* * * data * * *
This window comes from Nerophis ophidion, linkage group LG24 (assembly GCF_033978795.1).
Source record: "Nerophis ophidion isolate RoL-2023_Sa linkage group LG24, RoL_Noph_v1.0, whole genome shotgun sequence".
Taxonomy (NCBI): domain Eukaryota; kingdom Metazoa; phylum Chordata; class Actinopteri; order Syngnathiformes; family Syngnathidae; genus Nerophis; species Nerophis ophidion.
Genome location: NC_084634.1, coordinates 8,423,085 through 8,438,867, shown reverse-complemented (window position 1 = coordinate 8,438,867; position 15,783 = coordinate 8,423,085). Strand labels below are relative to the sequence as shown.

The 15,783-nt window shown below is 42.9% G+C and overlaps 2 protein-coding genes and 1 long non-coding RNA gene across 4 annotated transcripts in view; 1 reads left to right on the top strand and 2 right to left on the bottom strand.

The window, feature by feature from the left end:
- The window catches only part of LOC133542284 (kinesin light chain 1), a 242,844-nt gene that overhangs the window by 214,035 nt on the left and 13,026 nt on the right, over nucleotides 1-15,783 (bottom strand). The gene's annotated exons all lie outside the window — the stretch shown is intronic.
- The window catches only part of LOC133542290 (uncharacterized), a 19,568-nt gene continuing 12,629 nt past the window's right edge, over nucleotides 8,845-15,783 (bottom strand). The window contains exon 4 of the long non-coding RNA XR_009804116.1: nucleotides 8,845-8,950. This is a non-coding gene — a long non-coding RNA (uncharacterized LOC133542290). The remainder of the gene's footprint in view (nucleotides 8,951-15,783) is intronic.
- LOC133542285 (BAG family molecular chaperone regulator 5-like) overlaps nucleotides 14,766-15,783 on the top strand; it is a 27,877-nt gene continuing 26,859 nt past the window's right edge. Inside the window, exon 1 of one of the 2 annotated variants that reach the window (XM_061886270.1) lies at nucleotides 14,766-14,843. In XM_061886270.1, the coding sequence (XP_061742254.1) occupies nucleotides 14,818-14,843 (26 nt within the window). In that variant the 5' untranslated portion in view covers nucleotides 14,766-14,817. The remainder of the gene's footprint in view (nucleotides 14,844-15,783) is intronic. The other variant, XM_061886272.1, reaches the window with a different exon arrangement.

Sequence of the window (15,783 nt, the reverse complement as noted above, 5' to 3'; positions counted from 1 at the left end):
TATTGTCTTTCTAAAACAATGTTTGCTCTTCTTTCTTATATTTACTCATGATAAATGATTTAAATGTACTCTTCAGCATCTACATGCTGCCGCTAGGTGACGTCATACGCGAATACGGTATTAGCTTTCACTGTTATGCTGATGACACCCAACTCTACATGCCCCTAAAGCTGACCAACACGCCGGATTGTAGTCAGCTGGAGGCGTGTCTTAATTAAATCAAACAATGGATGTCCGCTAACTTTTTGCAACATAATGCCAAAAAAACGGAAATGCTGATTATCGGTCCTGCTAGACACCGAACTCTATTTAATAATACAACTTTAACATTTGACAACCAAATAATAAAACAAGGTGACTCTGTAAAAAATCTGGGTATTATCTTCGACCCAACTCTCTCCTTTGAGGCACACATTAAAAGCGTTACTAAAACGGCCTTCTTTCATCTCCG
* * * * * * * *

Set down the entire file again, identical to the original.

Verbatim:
This window comes from Nerophis ophidion, linkage group LG24 (assembly GCF_033978795.1).
Source record: "Nerophis ophidion isolate RoL-2023_Sa linkage group LG24, RoL_Noph_v1.0, whole genome shotgun sequence".
Taxonomy (NCBI): domain Eukaryota; kingdom Metazoa; phylum Chordata; class Actinopteri; order Syngnathiformes; family Syngnathidae; genus Nerophis; species Nerophis ophidion.
Genome location: NC_084634.1, coordinates 8,423,085 through 8,438,867, shown reverse-complemented (window position 1 = coordinate 8,438,867; position 15,783 = coordinate 8,423,085). Strand labels below are relative to the sequence as shown.

The 15,783-nt window shown below is 42.9% G+C and overlaps 2 protein-coding genes and 1 long non-coding RNA gene across 4 annotated transcripts in view; 1 reads left to right on the top strand and 2 right to left on the bottom strand.

The window, feature by feature from the left end:
- The window catches only part of LOC133542284 (kinesin light chain 1), a 242,844-nt gene that overhangs the window by 214,035 nt on the left and 13,026 nt on the right, over nucleotides 1-15,783 (bottom strand). The gene's annotated exons all lie outside the window — the stretch shown is intronic.
- The window catches only part of LOC133542290 (uncharacterized), a 19,568-nt gene continuing 12,629 nt past the window's right edge, over nucleotides 8,845-15,783 (bottom strand). The window contains exon 4 of the long non-coding RNA XR_009804116.1: nucleotides 8,845-8,950. This is a non-coding gene — a long non-coding RNA (uncharacterized LOC133542290). The remainder of the gene's footprint in view (nucleotides 8,951-15,783) is intronic.
- LOC133542285 (BAG family molecular chaperone regulator 5-like) overlaps nucleotides 14,766-15,783 on the top strand; it is a 27,877-nt gene continuing 26,859 nt past the window's right edge. Inside the window, exon 1 of one of the 2 annotated variants that reach the window (XM_061886270.1) lies at nucleotides 14,766-14,843. In XM_061886270.1, the coding sequence (XP_061742254.1) occupies nucleotides 14,818-14,843 (26 nt within the window). In that variant the 5' untranslated portion in view covers nucleotides 14,766-14,817. The remainder of the gene's footprint in view (nucleotides 14,844-15,783) is intronic. The other variant, XM_061886272.1, reaches the window with a different exon arrangement.

Sequence of the window (15,783 nt, the reverse complement as noted above, 5' to 3'; positions counted from 1 at the left end):
TATTGTCTTTCTAAAACAATGTTTGCTCTTCTTTCTTATATTTACTCATGATAAATGATTTAAATGTACTCTTCAGCATCTACATGCTGCCGCTAGGTGACGTCATACGCGAATACGGTATTAGCTTTCACTGTTATGCTGATGACACCCAACTCTACATGCCCCTAAAGCTGACCAACACGCCGGATTGTAGTCAGCTGGAGGCGTGTCTTAATTAAATCAAACAATGGATGTCCGCTAACTTTTTGCAACATAATGCCAAAAAAACGGAAATGCTGATTATCGGTCCTGCTAGACACCGAACTCTATTTAATAATACAACTTTAACATTTGACAACCAAATAATAAAACAAGGTGACTCTGTAAAAAATCTGGGTATTATCTTCGACCCAACTCTCTCCTTTGAGGCACACATTAAAAGCGTTACTAAAACGGCCTTCTTTCATCTCCG